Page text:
Teaches on the interdisciplinary module Rationality, Morality and Economics
Despite its title, and although excellent in many ways, PPE at Oxford had no obvious interdisciplinary pretensions. At that stage, to be fair, neither had I. My first out-of-subject experience came in a course on Political Sociology, where my tutor encouraged me to look at some research (including his own) on 'economic' ways of analysing political behaviour. I like to recall the work I did in this area as being among my best as an undergraduate. Unfortunately, the University Examiners felt otherwise.
Fortunately, though, I scored sufficiently good marks overall to enable me to defer any difficult career choices, and to continue down the academic road. Perhaps in reaction to my chastening experience in Political Sociology, I opted for a hardcore postgraduate course in Economics and Econometrics, and thereby became, officially, an economist. It was as such that I arrived at York a few years later.
Along the way, however, the occasional interdisciplinary thought had entered my head. One early research interest was in international trade policy, and tariffs in particular. Producers benefit financially from the inhibition of cheaper, competitive imports, but only by depriving consumers of yet greater economic benefits. Economics, therefore, cannot fully explain why governments impose tariffs. They must be, at least partially, a political phenomenon - evidence, perhaps, that producer interests are more influential than those of consumers.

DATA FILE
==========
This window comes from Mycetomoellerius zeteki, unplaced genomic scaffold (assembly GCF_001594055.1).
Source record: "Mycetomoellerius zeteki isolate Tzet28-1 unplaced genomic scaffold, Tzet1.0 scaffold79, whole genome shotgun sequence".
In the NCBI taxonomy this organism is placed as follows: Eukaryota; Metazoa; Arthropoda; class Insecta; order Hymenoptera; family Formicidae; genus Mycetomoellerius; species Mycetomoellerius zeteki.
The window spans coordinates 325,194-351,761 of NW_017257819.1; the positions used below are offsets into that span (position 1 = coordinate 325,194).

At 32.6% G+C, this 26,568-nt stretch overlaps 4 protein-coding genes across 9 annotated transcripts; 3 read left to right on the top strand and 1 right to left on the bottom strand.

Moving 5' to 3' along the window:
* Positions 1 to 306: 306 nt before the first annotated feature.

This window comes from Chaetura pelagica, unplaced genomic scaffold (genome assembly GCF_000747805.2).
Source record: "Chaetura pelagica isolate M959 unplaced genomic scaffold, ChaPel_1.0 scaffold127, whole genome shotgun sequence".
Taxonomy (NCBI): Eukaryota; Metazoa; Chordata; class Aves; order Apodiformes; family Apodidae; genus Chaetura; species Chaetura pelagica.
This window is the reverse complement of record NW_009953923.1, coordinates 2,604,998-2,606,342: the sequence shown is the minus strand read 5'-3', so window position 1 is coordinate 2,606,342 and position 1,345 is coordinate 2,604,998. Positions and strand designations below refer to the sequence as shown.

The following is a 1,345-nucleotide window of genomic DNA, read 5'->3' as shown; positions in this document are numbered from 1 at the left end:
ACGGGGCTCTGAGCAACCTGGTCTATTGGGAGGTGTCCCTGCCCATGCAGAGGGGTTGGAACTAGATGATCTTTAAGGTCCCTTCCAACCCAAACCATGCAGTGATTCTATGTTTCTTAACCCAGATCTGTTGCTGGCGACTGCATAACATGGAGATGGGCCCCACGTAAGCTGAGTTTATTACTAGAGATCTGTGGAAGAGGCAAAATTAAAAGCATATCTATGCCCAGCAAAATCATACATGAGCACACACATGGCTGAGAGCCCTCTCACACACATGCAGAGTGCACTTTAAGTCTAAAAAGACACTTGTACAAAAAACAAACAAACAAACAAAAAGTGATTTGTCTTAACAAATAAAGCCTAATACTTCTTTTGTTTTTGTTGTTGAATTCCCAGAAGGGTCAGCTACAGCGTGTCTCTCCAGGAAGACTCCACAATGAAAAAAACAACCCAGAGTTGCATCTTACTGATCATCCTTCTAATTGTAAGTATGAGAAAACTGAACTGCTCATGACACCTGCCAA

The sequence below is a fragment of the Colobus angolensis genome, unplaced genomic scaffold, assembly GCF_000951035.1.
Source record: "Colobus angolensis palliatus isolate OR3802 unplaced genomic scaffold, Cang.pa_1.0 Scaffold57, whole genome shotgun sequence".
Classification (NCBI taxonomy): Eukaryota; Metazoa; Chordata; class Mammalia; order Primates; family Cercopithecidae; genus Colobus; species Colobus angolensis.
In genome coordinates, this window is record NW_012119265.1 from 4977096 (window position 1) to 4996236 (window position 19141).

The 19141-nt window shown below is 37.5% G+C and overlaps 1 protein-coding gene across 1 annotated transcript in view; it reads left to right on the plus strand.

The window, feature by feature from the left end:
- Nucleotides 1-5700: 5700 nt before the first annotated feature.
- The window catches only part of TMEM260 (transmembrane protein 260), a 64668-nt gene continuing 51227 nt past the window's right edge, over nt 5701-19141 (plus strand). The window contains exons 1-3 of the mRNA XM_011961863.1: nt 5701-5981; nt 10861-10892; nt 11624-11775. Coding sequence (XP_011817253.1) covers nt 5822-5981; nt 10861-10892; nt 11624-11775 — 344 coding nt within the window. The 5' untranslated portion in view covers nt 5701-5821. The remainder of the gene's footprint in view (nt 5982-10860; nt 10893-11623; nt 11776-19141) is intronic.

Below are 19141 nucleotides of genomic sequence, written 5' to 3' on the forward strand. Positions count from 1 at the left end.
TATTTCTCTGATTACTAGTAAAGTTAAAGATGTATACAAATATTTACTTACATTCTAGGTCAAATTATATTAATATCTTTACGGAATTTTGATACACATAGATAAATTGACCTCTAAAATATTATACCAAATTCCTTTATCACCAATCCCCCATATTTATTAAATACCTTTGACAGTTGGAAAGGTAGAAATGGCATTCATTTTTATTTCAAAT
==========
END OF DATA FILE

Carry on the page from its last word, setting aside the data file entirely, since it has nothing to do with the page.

Politicians are fond of invoking the 'national interest', especially when defending their economic policies, or attacking those of their opponents. How is this political touchstone to be understood?
Through this, and similar concerns, I became drawn towards an interest in Social Choice, an area where Economics, Philosophy and Politics collide with some force. Politicians are fond of invoking the 'national interest', especially when defending their economic policies, or attacking those of their opponents. How is this political touchstone to be understood? Can my interests and yours be aggregated or arbitrated? How can nations, or any other groups for that matter, make 'collectively rational' choices? Are ideas of fairness or justice relevant to this process? Are they, indeed, coherent?
The School of PPE at York has given me the opportunity to ponder such mysteries on a professional basis. More importantly, though, it enables our students to discover and confront them as a key part of their degree programme. Central to our approach in the School is the firm belief that the integrated study of these subjects means rather more than simply taking them in combination.